Complement Literary Witches with an illustrated celebration of trailblazing women in science and artist Judy Chicago’s iconic tribute to women in creative culture, then revisit the picture-book biographies of remarkable women whose work has transformed our world: Ada Lovelace, Jane Goodall, Frida Kahlo, Louise Bourgeois, Nellie Bly, and Virginia Woolf.
Source: Brain Pickings | 8 Feb 2018 | 5:37 pm(NZT)
“No really creative transformation can possibly be effected by human beings,” physicist David Bohm wrote in examining the nature of creativity, “unless they are in the creative state of mind that is generally sensitive to the differences that always exist between the observed fact and any preconceived ideas, however noble, beautiful, and magnificent they may seem to be.” And yet, stranded in the purgatory between objective and subjective reality, we are often too blinded by our preconceptions to receive facts as we encounter them, the raw material of reality — something Galileo considered the greatest enemy of critical thinking as he was launching his epoch-making crusade against delusion.
Perched in time between Galileo and Bohm is an improbable kindred spirit: Henry David Thoreau (July 12, 1817–May 6, 1862), who contemplates what it takes to shift from knowing to seeing, from prejudgment-primed interpretation to apprehension of pure reality, in a passage from The Journal of Henry David Thoreau, 1837–1861 (public library) — a book I continue to consider an existential Bible of secular scripture, replete with the great transcendentalist philosopher and poet’s wisdom on the myth of productivity, the greatest gift of growing old, the sacredness of public libraries, the creative benefits of keeping a diary, and the only worthwhile definition of success.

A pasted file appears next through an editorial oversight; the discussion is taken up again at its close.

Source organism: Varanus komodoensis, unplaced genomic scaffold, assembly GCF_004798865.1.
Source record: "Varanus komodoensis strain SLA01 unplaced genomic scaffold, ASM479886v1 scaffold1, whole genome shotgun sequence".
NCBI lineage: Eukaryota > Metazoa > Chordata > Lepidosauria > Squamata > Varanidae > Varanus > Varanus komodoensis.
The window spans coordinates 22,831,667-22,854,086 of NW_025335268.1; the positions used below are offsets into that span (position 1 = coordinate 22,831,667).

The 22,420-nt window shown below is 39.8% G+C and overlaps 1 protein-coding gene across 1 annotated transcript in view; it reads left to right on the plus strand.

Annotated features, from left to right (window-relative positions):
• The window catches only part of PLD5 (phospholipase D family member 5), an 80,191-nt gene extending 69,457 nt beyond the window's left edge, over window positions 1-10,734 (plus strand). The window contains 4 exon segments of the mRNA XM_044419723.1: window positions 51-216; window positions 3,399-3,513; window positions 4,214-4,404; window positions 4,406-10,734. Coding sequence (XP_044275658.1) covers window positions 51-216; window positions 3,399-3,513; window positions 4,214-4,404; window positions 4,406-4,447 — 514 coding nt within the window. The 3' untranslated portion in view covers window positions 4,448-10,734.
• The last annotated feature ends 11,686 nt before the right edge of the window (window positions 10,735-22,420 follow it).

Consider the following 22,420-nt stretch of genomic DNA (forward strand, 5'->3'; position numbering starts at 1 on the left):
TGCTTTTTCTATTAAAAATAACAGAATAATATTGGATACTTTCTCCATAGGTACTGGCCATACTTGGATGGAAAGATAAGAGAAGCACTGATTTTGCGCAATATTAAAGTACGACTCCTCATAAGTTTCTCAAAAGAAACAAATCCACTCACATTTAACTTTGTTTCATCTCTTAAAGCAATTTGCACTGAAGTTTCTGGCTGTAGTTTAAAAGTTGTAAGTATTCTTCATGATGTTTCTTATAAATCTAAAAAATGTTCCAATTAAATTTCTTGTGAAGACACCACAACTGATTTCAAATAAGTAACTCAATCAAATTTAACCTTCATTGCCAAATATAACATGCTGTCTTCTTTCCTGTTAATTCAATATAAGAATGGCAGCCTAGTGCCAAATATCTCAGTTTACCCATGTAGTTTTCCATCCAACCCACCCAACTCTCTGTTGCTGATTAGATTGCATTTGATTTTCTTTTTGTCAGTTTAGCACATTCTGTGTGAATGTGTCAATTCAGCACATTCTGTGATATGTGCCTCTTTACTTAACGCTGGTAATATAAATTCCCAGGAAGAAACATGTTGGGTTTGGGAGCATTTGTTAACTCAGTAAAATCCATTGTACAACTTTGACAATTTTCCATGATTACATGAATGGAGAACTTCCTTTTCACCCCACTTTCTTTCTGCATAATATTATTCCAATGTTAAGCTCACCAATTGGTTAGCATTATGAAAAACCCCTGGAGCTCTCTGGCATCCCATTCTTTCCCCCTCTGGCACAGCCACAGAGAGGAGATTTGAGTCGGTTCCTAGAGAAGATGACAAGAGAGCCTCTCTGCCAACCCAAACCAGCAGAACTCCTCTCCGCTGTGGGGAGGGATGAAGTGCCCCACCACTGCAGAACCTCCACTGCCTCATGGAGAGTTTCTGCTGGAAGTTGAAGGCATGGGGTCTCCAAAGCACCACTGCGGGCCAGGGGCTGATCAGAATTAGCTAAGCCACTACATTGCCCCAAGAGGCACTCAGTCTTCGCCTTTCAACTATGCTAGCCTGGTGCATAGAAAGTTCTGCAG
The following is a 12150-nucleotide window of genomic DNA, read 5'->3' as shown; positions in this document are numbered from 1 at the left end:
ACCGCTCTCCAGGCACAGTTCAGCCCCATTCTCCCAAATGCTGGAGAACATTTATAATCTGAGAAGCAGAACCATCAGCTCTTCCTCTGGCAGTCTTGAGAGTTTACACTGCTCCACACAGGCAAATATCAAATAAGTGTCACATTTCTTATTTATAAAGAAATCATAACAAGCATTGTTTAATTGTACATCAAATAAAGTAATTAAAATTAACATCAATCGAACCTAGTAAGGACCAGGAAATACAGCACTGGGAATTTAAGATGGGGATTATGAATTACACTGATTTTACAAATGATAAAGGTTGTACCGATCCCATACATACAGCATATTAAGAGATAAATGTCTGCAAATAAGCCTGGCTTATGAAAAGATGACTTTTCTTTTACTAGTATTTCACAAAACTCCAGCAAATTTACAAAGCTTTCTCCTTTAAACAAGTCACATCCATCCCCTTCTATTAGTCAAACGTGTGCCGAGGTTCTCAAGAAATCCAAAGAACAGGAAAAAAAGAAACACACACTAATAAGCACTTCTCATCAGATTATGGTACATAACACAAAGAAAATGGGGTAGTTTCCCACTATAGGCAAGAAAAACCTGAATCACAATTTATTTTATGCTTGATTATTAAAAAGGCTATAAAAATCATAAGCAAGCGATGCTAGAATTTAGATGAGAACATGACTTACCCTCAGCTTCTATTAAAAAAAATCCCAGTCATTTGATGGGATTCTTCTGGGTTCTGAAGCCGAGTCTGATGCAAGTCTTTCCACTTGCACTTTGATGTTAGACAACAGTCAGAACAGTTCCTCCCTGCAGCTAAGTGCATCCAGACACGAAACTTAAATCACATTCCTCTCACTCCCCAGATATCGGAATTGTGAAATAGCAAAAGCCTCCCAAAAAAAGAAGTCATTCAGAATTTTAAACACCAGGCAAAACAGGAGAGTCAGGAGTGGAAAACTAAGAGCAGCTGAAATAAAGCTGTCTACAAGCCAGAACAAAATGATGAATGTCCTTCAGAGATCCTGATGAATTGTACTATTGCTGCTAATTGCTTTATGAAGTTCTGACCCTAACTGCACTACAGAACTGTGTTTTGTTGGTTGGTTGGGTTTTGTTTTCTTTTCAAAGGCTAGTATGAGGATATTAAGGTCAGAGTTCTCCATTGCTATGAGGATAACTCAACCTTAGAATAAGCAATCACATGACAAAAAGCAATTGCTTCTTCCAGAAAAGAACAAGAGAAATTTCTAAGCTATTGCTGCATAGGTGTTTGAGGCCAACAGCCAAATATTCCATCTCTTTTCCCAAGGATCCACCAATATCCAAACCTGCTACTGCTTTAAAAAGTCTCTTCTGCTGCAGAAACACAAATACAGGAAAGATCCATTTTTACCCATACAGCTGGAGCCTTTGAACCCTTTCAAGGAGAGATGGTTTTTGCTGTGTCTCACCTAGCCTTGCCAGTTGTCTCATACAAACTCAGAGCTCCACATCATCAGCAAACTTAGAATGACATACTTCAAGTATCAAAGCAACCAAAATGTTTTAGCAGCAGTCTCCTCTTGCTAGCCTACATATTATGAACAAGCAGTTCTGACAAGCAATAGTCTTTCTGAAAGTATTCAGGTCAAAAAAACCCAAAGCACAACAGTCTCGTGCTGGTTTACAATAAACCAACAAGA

In a journal entry from the thick of winter in 1860, just before he became bedridden with what would be his final illness, the forty-three-year-old Thoreau writes:
A man receives only what he is ready to receive… We hear and apprehend only what we already half know. If there is something which does not concern me, which is out of my line, which by experience or by genius my attention is not drawn to, however novel and remarkable it may be, if it is spoken we hear it not, if it is written, we read it not, or if we read it, it does not detain us. Every man thus tracks himself through life, in all his hearing and reading and observation and traveling. His observations make a chain. The phenomenon or fact that cannot in any wise be linked with the rest which he has observed, he does not observe. By and by we may be ready to receive what we cannot receive now.
Complement this particular portion of the endlessly rewarding Journal of Henry David Thoreau with Hegel on the peril of fixed opinions and electromagnetism pioneer Michael Faraday on curing our propensity for self-deception, then revisit Thoreau on the difference between an artisan, an artist, and a genius, the spiritual rewards of winter walks, and how to use civil disobedience to advance justice.